Attorney General Eric Holder is appointing a special prosecutor, John Durham, to investigate cases where CIA or private contract torturers “overstepped” the rules set by the White House and Justice Department, but he has said he will not allow the investigation to go beyond that to pursue the people who enabled those acts of torture–people like Secretary of Defense Donald Rumsfeld who personally instructed torturers in Afghanistan to “take the gloves off” in one case, or Assistant Attorney Generals John Yoo and Jay Baybee (now a federal judge), who ruled that anything short of the destruction of bodily organs or of a pain level equivalent to death was okay. Nor will he allow any investigation to look at acts of torture that were authorized, like waterboarding, if they had the sanction of the Bush/Cheney White House.

This position taken by the new administration should sicken us all. Worse, it should be broadly condemned, because if the descent into barbarity which occurred with the highest White House sanction is not investigated thoroughly, and punished fully, there is no way we can say it will not happen again. In fact, it’s safe to say that it will happen again, the next time another charlatan gets into office and uses fear to blind the American people to all that is right and decent, and to the importance of maintaining the rule of law.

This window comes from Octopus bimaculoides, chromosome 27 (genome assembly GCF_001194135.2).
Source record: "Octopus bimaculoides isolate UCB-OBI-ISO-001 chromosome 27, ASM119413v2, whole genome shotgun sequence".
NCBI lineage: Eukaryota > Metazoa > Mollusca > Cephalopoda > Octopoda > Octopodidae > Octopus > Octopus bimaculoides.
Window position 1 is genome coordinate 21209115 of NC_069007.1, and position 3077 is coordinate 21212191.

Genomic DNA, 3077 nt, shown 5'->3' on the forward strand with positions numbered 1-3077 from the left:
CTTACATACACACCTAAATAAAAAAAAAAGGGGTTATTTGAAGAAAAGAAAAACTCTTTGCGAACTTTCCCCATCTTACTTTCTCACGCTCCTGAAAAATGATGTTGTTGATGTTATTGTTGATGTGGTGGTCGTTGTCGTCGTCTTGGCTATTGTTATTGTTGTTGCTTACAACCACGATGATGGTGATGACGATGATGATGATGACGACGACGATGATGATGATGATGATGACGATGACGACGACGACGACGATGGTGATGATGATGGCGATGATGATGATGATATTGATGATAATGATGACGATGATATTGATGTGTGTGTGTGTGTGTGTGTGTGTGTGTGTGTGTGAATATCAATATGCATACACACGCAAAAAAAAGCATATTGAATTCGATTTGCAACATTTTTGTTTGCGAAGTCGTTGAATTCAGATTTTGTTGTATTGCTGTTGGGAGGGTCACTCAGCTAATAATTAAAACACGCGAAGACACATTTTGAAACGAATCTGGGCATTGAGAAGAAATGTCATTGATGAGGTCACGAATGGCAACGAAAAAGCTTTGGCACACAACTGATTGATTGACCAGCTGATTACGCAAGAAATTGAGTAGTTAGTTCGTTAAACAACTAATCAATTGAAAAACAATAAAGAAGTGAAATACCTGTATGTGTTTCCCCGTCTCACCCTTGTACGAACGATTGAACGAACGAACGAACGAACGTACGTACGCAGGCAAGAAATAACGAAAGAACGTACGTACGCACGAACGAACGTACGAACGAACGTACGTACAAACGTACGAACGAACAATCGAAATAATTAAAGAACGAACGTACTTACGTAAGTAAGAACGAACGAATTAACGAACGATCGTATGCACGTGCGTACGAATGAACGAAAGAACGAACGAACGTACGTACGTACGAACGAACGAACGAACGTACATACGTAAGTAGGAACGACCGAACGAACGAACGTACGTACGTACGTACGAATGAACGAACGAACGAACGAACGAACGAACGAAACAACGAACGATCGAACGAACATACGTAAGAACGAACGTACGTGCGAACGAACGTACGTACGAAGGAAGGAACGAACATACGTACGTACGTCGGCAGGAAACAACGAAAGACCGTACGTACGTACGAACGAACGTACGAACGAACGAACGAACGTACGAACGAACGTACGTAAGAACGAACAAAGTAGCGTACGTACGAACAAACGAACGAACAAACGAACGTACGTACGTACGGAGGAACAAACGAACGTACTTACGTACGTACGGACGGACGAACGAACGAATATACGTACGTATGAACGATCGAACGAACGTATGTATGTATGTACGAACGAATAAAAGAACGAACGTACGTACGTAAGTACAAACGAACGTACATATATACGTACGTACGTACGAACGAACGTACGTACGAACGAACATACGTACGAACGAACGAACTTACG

I know there are terrible things happening right now which demand our attention and action–an escalating, endless war in Afghanistan that increasingly resembles Vietnam in 1966 or 1967, a presidential cave-on on health care reform, but this particular crime–the crime of failing to act to punish violations of the Geneva Conventions on treatment of prisoners of war, which is being committed today by the Obama administration–is so obscene, so directly in our faces, and is such a stain on the whole nation, that it demands action.

We will probably never know how many innocent lives have been destroyed by America’s eight years of officially sanctioned torture, but we can at least see to it that the people who sanctioned it, and not just those who engaged in it (and that goes right up through the chain of command to the Commander in Chief and to the real power behind the throne, Dick Cheney), are put in the dock like the criminals at Nuremberg, to face the charge of war crimes. and crimes against humanity.

As the citizens of what we call a democracy, we can demand nothing less.

DAVE LINDORFF is a Philadelphia-based journalist and columnist. His latest book is “The Case for Impeachment” (St. Martin’s Press, 2006 and now available in paperback). He can be reached at dlindorff@mindspring.com

 

 

 

 

 

 

 

 

 

Dave Lindorff is a founding member of ThisCantBeHappening!, an online newspaper collective, and is a contributor to Hopeless: Barack Obama and the Politics of Illusion (AK Press).